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Columellar Muscle of Neogastropods: Muscle Attachment and the Function of Columellar Folds

Rebecca M. Price
Biological Bulletin
Vol. 205, No. 3 (Dec., 2003), pp. 351-366
DOI: 10.2307/1543298
Stable URL: http://www.jstor.org/stable/1543298
Page Count: 16
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Columellar Muscle of Neogastropods: Muscle Attachment and the Function of Columellar Folds
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Abstract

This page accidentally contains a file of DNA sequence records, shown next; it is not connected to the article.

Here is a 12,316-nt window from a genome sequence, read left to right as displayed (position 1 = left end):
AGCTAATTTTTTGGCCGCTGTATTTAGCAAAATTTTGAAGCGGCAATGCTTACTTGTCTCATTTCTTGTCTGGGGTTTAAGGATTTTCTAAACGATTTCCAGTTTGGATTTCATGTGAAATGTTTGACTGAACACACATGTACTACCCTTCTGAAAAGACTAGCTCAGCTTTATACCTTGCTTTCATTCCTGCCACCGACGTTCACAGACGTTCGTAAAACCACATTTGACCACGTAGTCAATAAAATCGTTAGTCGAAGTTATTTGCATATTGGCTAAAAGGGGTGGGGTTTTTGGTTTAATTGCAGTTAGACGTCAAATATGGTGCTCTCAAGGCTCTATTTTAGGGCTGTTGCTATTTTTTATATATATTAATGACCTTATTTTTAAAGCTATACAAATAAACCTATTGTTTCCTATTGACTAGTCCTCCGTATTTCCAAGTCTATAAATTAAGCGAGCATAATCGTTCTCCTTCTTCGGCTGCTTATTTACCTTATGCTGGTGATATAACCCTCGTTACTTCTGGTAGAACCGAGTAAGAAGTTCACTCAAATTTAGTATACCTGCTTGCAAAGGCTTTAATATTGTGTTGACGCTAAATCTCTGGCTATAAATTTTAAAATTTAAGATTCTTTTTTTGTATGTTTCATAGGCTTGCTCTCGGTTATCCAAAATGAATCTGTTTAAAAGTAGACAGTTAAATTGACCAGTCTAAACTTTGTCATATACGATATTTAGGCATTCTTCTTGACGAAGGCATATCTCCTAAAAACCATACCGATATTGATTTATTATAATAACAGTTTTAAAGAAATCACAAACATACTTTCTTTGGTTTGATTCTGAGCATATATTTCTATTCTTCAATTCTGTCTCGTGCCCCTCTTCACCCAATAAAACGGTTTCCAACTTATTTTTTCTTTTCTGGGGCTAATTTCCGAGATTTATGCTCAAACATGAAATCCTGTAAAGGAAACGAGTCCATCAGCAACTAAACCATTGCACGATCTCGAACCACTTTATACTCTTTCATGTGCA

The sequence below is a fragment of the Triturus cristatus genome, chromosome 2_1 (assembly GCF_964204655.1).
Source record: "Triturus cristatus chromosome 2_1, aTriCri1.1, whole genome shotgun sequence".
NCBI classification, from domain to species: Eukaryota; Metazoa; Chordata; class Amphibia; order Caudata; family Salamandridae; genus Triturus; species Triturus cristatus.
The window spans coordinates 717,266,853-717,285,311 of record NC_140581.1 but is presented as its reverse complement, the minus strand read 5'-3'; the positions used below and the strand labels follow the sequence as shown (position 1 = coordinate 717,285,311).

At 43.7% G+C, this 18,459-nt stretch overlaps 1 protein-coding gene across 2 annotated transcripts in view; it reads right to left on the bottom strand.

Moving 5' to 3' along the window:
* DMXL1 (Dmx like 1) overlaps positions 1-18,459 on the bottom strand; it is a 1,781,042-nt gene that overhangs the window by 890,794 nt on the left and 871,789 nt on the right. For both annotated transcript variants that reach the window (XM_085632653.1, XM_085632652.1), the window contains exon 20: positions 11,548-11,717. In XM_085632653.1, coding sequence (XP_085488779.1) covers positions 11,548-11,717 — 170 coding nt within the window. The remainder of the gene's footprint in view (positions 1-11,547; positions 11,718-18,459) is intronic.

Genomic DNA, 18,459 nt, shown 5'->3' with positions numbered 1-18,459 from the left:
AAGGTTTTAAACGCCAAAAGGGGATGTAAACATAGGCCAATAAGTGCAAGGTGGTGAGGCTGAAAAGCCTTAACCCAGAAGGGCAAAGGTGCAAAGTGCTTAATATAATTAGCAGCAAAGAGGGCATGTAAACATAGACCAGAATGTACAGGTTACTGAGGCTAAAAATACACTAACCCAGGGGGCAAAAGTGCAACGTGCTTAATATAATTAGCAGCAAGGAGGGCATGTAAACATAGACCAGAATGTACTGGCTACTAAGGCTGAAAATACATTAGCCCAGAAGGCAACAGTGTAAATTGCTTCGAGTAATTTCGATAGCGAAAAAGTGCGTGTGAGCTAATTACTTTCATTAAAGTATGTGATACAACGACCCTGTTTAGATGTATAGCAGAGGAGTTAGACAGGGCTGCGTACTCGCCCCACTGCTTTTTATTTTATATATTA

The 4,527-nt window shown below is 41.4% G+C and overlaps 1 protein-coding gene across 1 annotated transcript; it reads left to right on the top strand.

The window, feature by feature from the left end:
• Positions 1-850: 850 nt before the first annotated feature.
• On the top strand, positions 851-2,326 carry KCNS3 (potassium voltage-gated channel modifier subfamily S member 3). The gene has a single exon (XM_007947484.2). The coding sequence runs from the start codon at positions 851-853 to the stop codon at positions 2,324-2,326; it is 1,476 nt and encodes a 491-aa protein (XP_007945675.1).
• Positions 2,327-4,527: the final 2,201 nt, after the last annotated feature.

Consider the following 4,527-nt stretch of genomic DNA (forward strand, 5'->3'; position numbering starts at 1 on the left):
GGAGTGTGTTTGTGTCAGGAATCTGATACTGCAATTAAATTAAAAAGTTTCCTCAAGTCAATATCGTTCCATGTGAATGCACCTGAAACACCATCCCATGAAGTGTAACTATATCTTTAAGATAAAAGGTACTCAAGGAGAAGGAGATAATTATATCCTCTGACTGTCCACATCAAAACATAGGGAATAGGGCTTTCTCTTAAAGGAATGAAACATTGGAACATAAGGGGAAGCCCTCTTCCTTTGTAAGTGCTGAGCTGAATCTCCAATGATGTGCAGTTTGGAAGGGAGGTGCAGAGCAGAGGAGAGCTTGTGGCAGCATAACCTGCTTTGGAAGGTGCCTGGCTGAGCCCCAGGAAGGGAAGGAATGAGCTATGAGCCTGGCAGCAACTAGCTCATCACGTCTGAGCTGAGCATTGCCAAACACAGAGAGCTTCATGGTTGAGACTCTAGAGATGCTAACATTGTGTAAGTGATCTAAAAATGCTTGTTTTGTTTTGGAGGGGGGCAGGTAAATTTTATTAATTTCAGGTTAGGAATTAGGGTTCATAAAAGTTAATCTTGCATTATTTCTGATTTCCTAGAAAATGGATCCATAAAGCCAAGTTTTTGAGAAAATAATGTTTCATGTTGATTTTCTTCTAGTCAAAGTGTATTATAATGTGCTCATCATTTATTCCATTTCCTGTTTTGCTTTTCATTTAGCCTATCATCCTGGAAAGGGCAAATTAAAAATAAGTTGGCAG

Malacologists often assume that ornamentation on snail shells is functional, and therefore adaptive. I conducted the first comprehensive test of the widely accepted hypothesis that columellar folds, a type of internal ornamentation, enhance the performance of the columellar muscle, which attaches the snail to its shell. Careful dissections of live, non-relaxed specimens reveal that the physical attachment between the columellar muscle and the columella is not restricted to a small, circular patch located deep within the shell. Instead, the attachment is long and narrow, extending approximately a full whorl along the length of the columella. I developed a novel technique for preparing three-dimensional reconstructions from photographs documenting the dissections. These reconstructions were then used to measure four parameters that describe the muscle: (1) the surface area of the physical attachment between the muscle and columella, (2) the total contact area between the muscle and the columella, (3) the depth of attachment, and (4) the length of attachment. None of these parameters differed significantly between species with and without folds. In light of the biomechanics of muscular hydrostats, values of the first parameter indicate that columellar folds probably do not guide the columellar muscle as the animal moves in and out of its shell. Values of the other parameters indicate that columellar folds neither increase an animal's ability to maneuver its shell nor facilitate deeper withdrawal. These results, and the fact that folds have evolved convergently several times, might indicate that folds are an easily evolvable solution to many functional problems, none of which are currently understood.

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